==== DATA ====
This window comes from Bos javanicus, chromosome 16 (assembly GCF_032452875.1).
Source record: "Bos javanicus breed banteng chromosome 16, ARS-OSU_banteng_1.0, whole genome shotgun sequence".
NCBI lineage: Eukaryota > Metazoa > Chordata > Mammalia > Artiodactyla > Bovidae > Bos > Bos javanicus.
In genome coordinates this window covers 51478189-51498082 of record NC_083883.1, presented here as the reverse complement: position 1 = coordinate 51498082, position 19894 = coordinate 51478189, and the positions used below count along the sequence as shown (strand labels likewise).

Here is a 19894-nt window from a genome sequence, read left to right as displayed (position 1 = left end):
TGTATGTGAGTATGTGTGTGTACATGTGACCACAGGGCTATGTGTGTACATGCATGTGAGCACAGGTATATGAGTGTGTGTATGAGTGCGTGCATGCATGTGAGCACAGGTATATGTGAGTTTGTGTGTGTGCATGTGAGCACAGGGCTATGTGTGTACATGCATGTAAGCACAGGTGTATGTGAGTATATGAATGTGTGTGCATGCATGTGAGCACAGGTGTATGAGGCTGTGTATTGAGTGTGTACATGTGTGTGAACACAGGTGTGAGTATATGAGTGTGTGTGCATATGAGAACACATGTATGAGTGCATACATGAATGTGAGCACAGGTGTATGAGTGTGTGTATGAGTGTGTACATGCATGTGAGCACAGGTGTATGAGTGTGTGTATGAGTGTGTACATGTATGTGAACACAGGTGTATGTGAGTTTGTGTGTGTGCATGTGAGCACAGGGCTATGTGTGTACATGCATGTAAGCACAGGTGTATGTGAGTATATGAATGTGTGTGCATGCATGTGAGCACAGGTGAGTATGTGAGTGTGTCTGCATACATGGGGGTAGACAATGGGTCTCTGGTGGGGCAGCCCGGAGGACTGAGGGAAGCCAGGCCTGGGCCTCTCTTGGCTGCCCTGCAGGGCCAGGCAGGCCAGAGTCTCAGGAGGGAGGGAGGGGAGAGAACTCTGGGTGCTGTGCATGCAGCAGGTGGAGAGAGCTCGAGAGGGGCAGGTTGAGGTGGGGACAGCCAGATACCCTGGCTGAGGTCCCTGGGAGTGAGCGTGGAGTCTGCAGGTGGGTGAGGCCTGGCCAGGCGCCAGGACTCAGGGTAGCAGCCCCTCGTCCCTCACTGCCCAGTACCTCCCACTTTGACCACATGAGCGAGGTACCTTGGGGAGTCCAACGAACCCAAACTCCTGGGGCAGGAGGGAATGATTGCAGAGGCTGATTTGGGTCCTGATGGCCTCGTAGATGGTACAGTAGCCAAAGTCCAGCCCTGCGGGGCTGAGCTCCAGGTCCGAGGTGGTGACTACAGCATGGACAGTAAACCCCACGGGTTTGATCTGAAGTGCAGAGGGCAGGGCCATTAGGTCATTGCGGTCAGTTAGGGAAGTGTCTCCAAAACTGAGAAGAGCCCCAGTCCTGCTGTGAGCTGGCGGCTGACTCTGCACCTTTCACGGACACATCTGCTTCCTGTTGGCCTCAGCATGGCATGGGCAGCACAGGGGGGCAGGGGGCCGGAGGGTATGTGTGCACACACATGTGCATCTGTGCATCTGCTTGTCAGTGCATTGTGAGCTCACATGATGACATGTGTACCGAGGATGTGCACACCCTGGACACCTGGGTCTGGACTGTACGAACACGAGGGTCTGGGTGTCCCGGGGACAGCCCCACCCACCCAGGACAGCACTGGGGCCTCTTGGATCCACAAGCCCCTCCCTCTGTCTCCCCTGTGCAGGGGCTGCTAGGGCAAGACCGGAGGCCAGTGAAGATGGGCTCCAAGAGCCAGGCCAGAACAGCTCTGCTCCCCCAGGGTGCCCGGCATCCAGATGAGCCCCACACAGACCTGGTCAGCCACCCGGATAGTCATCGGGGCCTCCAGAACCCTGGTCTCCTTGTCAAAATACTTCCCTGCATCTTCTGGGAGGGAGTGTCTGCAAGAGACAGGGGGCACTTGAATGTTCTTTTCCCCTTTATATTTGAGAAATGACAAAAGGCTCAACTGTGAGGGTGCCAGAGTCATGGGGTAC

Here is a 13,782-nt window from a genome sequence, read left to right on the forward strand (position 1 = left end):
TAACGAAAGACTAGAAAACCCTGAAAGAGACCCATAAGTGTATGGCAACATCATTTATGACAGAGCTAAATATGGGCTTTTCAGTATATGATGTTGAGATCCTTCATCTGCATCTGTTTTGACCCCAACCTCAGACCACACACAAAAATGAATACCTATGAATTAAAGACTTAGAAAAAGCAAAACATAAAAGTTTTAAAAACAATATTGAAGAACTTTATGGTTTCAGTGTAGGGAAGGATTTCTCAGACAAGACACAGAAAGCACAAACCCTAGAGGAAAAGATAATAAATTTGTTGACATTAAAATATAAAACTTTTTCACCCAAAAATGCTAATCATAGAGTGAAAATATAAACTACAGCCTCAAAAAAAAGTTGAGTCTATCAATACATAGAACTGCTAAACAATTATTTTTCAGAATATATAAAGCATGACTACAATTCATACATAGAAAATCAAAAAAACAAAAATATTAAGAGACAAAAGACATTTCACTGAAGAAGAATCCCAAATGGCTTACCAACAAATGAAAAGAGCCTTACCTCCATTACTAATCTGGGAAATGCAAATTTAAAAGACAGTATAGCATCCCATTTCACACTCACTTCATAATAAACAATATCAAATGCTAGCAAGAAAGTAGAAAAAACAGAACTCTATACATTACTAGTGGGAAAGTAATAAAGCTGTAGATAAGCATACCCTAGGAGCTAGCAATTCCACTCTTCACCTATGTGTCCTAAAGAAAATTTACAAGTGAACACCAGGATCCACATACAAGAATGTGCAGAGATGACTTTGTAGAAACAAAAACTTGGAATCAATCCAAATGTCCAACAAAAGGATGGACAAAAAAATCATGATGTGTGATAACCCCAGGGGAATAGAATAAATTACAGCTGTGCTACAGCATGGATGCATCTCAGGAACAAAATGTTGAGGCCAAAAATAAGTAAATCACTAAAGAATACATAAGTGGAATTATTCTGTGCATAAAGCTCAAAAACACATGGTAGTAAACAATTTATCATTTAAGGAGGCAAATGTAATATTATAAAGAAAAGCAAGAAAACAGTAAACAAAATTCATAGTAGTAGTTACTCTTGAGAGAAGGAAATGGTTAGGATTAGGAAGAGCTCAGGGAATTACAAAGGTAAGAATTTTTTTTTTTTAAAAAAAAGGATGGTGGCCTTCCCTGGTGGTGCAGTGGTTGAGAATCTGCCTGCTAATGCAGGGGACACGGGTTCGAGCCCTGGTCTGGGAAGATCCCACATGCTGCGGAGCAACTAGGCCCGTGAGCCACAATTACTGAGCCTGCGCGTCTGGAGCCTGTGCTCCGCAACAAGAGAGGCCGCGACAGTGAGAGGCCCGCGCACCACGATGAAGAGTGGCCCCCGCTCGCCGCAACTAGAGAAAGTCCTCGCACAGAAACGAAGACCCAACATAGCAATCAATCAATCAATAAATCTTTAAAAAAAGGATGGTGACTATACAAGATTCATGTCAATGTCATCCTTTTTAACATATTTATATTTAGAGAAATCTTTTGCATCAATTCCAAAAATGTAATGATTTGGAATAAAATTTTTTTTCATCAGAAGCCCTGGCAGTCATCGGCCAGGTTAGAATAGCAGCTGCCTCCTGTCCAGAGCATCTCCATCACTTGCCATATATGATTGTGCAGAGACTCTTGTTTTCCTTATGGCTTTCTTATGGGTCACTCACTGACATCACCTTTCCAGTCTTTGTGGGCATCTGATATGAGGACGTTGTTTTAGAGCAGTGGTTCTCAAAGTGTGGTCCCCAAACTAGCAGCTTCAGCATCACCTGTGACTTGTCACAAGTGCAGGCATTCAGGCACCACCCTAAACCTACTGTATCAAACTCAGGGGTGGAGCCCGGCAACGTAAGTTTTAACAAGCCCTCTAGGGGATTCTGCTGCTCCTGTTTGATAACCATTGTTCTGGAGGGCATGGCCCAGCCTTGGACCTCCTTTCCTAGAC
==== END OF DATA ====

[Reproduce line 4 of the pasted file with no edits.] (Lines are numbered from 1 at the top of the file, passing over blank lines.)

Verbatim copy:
In genome coordinates this window covers 51478189-51498082 of record NC_083883.1, presented here as the reverse complement: position 1 = coordinate 51498082, position 19894 = coordinate 51478189, and the positions used below count along the sequence as shown (strand labels likewise).